Italy’s Brumm excels at making sharp-looking vintage racers in 1/43 scale at an affordable price.
These are fine collectables because they come handsomely packaged, easily stackable, and nicely detailed, often for less than $45. Last issue we told you of the 50th Anniversary release of a slightly weathered Porsche 917K in that price range.
Now Brumm delivers two 1950s Formula 1 racers, a Mercedes and Ferrari driven by world champs Alberto Ascari and Juan Manual Fangio. Unique to these releases is the figure of Ascari at the wheel of his 1953 Ferrari 500F2.
Italy’s Ascari was the first driver to win multiple F1 championships, although Argentina’s Fangio was quick to follow. Ascari won the world title in 1952 and 1953 with Ferrari, while Fangio was world champ in 1951 and then 1954 through 1957, with Alfa Romeo, Maserati/Mercedes, then Mercedes, Ferrari and Maserati again, in that order.
The silver Mercedes W-196 is a replica of the No. 8 that Fangio drove to a win in the 1955 Grand Prix of Olanda at Zandvoort, the Netherlands, on his way to the F1 Championship that year.
The red Ferrari is No. 5, with a figure depicting Ascari as he won the 1953 Grand Prix of Great Britain. He also went on to be F1’s champion that year.
The difference between the two cars is amazing, considering they raced just two seasons apart. There’s a reason. Both are front-engine racers, but the Ferrari looks like a dirt track or U.S. sprint car, short and stubby. The Ferrari was a Formula 2 car, with less power than regularly would run in F1, but the governing body broadened its field by allowing F2 cars to run for the World Championship as it was adjusting its engine formula. The Ferrari carried a 2.0-liter, twin-cam, dual-carb 4-cylinder engine making 165 horsepower.
The car also had a double-wishbone front suspension, and a DeDion axle in back along with two trailing arms.
Meanwhile, the Mercedes is longer and wider, looking more like Indycar roadsters of the era. It boasted a 2.5-liter straight-8 engine that initially made 257 horsepower and later 340 horses. It also featured direct fuel injection, a first in F1 racing.
For the record, in its two-year F1 career the car won 9 of the 12 races it entered. Not surprisingly, when an original W196 sold at auction a few years back, it went for $29.6 million.
Visually, both racers have incredibly narrow treaded tires, which was common in the day. The tires are Pirelli on the Ferrari, and Continental on the Mercedes. And both have sharp wire-spoked wheels with center knock-off rings.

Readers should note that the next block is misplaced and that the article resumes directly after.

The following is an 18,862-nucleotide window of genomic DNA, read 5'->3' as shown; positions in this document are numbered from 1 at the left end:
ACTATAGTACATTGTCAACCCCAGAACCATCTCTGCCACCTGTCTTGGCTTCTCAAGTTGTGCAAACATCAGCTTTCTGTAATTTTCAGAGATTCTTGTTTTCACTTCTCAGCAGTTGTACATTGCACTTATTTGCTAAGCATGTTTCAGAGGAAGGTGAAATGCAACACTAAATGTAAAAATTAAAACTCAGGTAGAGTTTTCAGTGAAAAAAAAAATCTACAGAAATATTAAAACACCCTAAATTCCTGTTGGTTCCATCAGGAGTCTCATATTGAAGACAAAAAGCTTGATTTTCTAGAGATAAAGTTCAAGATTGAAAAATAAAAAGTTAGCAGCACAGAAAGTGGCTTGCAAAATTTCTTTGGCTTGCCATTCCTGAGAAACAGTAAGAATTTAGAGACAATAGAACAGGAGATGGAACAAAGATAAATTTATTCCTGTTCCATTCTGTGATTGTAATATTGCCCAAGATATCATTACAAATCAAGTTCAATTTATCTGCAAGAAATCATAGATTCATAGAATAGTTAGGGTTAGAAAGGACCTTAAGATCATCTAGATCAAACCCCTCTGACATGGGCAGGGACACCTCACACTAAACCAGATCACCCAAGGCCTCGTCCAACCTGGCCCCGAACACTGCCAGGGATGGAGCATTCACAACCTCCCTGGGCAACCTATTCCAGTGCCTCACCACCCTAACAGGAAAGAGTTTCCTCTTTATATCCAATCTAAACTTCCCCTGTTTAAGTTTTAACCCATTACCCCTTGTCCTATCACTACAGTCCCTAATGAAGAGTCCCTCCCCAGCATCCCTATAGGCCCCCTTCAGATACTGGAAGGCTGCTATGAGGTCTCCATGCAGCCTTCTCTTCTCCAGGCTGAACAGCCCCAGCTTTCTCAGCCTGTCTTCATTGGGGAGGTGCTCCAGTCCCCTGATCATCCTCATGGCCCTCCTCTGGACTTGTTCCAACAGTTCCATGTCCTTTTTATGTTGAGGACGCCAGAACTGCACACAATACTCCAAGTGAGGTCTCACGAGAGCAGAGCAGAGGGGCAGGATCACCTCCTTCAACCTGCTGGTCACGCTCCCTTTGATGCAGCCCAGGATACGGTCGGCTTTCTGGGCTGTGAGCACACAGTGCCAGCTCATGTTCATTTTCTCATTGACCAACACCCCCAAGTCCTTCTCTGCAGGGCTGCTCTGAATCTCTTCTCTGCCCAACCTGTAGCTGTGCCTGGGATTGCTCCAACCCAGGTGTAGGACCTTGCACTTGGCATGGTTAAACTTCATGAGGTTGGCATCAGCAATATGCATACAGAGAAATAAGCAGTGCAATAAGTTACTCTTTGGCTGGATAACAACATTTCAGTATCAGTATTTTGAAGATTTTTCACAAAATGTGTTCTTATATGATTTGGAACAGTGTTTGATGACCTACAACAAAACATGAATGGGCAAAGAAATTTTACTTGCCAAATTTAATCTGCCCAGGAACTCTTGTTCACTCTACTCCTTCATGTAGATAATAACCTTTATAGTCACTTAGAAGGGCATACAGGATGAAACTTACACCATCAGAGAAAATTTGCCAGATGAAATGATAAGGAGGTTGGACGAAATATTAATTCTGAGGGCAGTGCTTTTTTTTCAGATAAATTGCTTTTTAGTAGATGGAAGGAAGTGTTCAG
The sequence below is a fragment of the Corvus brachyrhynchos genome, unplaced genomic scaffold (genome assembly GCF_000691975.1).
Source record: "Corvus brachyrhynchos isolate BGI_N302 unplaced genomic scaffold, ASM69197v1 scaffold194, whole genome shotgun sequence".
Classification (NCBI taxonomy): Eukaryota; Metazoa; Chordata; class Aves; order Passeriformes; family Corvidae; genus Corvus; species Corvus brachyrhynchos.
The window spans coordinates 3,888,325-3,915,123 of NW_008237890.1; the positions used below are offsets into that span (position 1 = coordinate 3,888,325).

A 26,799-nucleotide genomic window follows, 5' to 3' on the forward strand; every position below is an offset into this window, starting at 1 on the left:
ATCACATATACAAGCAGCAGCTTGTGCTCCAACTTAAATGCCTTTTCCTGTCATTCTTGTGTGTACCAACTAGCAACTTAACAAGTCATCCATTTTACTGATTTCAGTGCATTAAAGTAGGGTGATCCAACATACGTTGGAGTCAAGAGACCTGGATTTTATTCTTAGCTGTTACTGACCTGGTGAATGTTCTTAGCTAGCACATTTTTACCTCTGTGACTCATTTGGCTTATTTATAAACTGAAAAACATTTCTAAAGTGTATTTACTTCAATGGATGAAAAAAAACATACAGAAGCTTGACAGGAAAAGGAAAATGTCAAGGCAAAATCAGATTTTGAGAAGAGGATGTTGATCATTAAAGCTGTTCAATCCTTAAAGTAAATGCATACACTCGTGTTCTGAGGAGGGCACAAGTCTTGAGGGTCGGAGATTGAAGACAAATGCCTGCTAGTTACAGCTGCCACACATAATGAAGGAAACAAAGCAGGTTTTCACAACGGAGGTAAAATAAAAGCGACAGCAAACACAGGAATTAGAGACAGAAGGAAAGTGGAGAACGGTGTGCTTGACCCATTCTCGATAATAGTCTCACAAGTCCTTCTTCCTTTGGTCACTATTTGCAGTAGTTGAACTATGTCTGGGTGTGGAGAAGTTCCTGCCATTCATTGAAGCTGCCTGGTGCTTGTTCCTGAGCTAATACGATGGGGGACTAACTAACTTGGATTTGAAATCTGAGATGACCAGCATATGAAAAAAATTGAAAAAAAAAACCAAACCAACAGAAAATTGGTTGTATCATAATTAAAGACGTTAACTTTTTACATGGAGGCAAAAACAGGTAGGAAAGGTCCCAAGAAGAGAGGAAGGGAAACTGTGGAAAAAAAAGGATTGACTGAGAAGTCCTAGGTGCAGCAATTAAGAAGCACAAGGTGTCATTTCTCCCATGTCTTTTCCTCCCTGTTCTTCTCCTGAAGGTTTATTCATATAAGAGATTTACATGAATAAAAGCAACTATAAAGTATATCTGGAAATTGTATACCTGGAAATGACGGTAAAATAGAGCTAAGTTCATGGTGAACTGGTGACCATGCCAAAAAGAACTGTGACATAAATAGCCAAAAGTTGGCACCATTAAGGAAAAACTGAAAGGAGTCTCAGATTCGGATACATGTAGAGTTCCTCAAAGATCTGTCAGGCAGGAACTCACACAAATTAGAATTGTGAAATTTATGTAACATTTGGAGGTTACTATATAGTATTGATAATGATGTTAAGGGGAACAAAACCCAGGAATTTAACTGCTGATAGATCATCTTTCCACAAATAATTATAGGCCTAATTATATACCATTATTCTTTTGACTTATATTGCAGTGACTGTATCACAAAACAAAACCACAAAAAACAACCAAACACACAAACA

The Ferrari details include a small clear windshield, black exhaust pipe with silver sleeve just outside the cockpit, small red mirrors, and silver suspension pieces up front. There’s a black No. 5 in white circle canted to the right on the nose and a white No. 5 on both sides of the tail.
The cockpit has a nicely detailed dash with wood-look wheel and a black gear shift lever to the driver’s left, just in front of the tan seat. No seat belts at the time. The Ascari figure rides with a light blue shirt and brighter blue pants, tan driving gloves and a small blue-gray helmet that would do little more than divert a few stones. He has a brown leather cap on under that and black goggles.
Fangio’s Mercedes looks a brut and features a tiny clear windscreen, two rounded mirrors, a bright red No. 8 trimmed in black and on white circles on the hood, tail and both sides of the cockpit. The racer features a huge air scoop from nose to cockpit and offset to the right side. It had been lower on the original car, but moved to the hood for 1955. A short silver exhaust pipe extends out the right side too below the cockpit.
Mercedes’ cockpit features a black, white and tan checkered seat, wood-look wheel with silver 4-spoke hub and nicely detailed, yet minimal, dash. A gear shift lever on the floor is to the right of the seat.
Nice detail at a fairly modest price sums up these two racers, and most of Brumm’s lineup.
Vital Stats: Mercedes W196 and Ferrari 500F2
Stock No.: R072 (Mercedes) R044-CH (Ferrari)
MSRP: $45-100 (each)